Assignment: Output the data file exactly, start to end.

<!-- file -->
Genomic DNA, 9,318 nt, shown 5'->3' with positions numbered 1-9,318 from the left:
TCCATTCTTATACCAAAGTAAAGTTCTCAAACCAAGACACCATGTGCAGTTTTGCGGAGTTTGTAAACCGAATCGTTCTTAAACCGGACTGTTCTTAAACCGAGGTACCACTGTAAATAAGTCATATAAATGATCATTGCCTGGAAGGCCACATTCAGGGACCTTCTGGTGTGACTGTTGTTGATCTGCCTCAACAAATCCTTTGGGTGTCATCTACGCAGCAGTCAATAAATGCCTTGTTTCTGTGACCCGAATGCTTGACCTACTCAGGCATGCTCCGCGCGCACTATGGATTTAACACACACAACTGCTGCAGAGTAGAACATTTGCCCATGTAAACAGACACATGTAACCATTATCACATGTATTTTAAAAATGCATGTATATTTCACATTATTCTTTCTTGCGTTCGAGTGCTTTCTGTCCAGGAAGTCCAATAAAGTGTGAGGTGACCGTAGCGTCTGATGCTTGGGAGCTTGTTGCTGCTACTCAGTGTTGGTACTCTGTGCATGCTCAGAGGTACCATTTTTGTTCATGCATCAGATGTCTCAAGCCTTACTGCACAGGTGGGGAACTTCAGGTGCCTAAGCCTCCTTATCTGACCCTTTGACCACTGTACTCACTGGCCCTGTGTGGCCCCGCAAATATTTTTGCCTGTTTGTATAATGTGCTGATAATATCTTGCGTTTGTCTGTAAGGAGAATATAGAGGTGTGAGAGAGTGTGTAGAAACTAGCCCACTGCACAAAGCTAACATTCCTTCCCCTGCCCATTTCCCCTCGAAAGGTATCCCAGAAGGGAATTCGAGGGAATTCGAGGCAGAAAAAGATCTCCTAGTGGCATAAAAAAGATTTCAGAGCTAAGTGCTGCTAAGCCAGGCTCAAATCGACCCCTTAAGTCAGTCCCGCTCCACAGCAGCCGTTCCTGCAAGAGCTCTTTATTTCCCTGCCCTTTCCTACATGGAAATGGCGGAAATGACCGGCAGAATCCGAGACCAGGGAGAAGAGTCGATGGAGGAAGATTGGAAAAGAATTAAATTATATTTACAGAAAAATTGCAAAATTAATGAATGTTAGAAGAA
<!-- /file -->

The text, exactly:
Genomic DNA, 9,318 nt, shown 5'->3' with positions numbered 1-9,318 from the left:
TCCATTCTTATACCAAAGTAAAGTTCTCAAACCAAGACACCATGTGCAGTTTTGCGGAGTTTGTAAACCGAATCGTTCTTAAACCGGACTGTTCTTAAACCGAGGTACCACTGTAAATAAGTCATATAAATGATCATTGCCTGGAAGGCCACATTCAGGGACCTTCTGGTGTGACTGTTGTTGATCTGCCTCAACAAATCCTTTGGGTGTCATCTACGCAGCAGTCAATAAATGCCTTGTTTCTGTGACCCGAATGCTTGACCTACTCAGGCATGCTCCGCGCGCACTATGGATTTAACACACACAACTGCTGCAGAGTAGAACATTTGCCCATGTAAACAGACACATGTAACCATTATCACATGTATTTTAAAAATGCATGTATATTTCACATTATTCTTTCTTGCGTTCGAGTGCTTTCTGTCCAGGAAGTCCAATAAAGTGTGAGGTGACCGTAGCGTCTGATGCTTGGGAGCTTGTTGCTGCTACTCAGTGTTGGTACTCTGTGCATGCTCAGAGGTACCATTTTTGTTCATGCATCAGATGTCTCAAGCCTTACTGCACAGGTGGGGAACTTCAGGTGCCTAAGCCTCCTTATCTGACCCTTTGACCACTGTACTCACTGGCCCTGTGTGGCCCCGCAAATATTTTTGCCTGTTTGTATAATGTGCTGATAATATCTTGCGTTTGTCTGTAAGGAGAATATAGAGGTGTGAGAGAGTGTGTAGAAACTAGCCCACTGCACAAAGCTAACATTCCTTCCCCTGCCCATTTCCCCTCGAAAGGTATCCCAGAAGGGAATTCGAGGGAATTCGAGGCAGAAAAAGATCTCCTAGTGGCATAAAAAAGATTTCAGAGCTAAGTGCTGCTAAGCCAGGCTCAAATCGACCCCTTAAGTCAGTCCCGCTCCACAGCAGCCGTTCCTGCAAGAGCTCTTTATTTCCCTGCCCTTTCCTACATGGAAATGGCGGAAATGACCGGCAGAATCCGAGACCAGGGAGAAGAGTCGATGGAGGAAGATTGGAAAAGAATTAAATTATATTTACAGAAAAATTGCAAAATTAATGAATGTTAGAAGAA